She has heard in between of Bhootnath, that he works at the Mohini (enchantress) Sindoor factory, who sell their wares promising that it will bring back wayward husbands back. Bansi smuggles Bhootnath in the janana (women’s quarters). His first meeting with Chottibahu is one of the enchanting moments of the film. He, completely taken over by her kindness towards him and her beauty starts talking with her about his travails at his working place. She listens attentively and afterwards asks him to bring him sindoor for her, but he should confirm first if it is really affective but be careful not to tell anybody why he needs this information.
Suvinaybabu sort of confirms the effectivity in that he tells him that the goddess herself came in his father’s dream and gave him the recipe for the sindoor. All the sindoor of the Mohini factory can not hold Chottebabu back. He asserts his ‘manliness’ and says that he is not impotent to sit at home and play with his wife.
Here Chottibahu loses her husband again, there Bhootnath nearly loses his life, he gets caught up in a shoot out between the police and freedom-fighters at the market ´place. He gets injured and is brought to Suvinaybabu’s house, where Jabba takes care of him. But distraught at the news that the Mohinisindoor didn’t have the desired effect, he leaves Jabba’s house, where they were on the verge of confessing each other their love.
Chottibahu, keeps him now in her quarters in a secret chamber and lets Bansi look after him. She hasn’t given up her efforts to hold back her husband. During one such confrontation, he asserts that he is a Choudhary and that normal housewives are not fit (trained?) to serve him. He asks if she can sing, drink, dance and sway with him the night through. Shocked but at the same time feeling challenged, she readies herself for this step as well.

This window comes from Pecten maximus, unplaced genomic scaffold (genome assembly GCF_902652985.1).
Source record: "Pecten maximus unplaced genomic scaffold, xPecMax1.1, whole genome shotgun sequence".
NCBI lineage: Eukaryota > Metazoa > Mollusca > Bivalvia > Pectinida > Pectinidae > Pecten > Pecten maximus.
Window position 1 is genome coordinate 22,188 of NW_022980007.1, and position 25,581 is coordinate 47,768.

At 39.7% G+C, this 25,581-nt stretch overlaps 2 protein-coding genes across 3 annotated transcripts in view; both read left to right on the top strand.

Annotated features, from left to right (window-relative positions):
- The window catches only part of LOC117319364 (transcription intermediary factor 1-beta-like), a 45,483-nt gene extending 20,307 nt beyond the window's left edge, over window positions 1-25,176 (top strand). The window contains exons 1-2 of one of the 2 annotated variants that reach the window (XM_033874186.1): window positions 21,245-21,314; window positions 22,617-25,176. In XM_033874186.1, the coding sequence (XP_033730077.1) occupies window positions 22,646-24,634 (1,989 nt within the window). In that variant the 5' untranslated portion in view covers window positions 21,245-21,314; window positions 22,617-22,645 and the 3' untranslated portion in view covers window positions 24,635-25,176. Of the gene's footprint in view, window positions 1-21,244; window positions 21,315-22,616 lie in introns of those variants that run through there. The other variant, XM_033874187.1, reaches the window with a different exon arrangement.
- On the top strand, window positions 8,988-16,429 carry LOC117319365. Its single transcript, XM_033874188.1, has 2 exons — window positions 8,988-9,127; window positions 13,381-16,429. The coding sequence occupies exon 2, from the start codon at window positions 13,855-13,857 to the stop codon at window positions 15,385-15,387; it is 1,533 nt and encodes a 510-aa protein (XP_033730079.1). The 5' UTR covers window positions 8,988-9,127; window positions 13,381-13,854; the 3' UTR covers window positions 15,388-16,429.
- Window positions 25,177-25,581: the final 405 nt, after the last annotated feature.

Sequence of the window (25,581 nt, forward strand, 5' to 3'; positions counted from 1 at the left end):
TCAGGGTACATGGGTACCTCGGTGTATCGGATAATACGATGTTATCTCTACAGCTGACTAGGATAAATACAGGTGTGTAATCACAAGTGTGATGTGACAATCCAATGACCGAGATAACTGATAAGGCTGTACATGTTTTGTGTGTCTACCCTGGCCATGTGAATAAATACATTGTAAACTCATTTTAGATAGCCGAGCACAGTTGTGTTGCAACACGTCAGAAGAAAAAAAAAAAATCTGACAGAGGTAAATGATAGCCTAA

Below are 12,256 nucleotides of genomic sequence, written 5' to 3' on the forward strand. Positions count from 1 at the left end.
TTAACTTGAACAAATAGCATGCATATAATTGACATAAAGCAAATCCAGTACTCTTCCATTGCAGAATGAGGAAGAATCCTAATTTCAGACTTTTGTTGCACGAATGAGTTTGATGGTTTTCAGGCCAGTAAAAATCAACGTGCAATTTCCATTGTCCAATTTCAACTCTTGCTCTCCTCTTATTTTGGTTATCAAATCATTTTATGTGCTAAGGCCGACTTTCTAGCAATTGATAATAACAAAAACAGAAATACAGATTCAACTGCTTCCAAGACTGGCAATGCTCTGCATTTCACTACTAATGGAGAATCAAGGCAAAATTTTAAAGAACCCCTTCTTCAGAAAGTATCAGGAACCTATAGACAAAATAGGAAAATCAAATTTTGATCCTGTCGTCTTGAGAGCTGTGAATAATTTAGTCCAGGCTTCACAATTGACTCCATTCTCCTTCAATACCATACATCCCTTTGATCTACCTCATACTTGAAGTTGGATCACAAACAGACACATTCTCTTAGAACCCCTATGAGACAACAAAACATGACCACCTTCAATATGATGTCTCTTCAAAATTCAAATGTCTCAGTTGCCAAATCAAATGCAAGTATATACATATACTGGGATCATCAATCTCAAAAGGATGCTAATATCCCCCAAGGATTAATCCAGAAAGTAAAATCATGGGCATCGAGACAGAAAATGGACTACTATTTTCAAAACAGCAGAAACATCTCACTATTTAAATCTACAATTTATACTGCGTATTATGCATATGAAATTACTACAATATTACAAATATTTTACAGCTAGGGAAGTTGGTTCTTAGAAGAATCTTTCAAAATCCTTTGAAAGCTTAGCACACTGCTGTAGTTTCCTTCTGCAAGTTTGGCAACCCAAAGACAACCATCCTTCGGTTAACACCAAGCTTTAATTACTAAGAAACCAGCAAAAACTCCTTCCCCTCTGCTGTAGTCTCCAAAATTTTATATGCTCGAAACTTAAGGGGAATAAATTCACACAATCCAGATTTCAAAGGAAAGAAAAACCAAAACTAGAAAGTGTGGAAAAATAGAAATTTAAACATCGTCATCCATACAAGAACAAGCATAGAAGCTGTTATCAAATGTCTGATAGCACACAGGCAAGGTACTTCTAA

Who but Bhootnath can she turn for help, now that he is practically living at her place. She asks him to buy a bottle of liquor for her. He warns her of the addiction, but she is firm. Her plan succeeds, Chottebabu starts spending his nights in his wife quarters.
If laughter echoes through the haveli, sadness seems to have put its veil on Suvinaybabu’s house. Struck by the knowledge that his products don’t have the desired effect, he has fallen sick. He tells Bhootnath that he has closed his factory and gives him Rs. 500,- as compensation and gives him a letter of introduction to a job as overseer. He also expresses his wish for seeing Jabba married and asks for his help. He presumes that he is meant as the bridegroom, but his dreams are shattered, when he is informed, that Suvinaybabu has somebody else in mind – Supavitra (Jawahar Kaul).
When Suvinaybabu dies, Jabba refuses to marry Supavitra. She has found from her father’s letters that she had been married away by her grandfather at the ago of one (!) and she feels obliged to respect this bond!
Industrialisation seems to have meanwhile arrived at the haveli as well. The Choudharys decide to sell their lands and invest in a mine. Their clerks and experst are in the pay of the middlemen, who sell them worthless land, but the Choudharys are too intent on playing pigeon wars than pay attention to such details.
Bhootnath gets transferred to a new job away from Calcutta. Chottebabu gets tired of his wife again and leaves for Chunnidassi’s brothel. Jabba is a married woman. Where does this leave all the protagonists? Surely they can’t go on living these lives.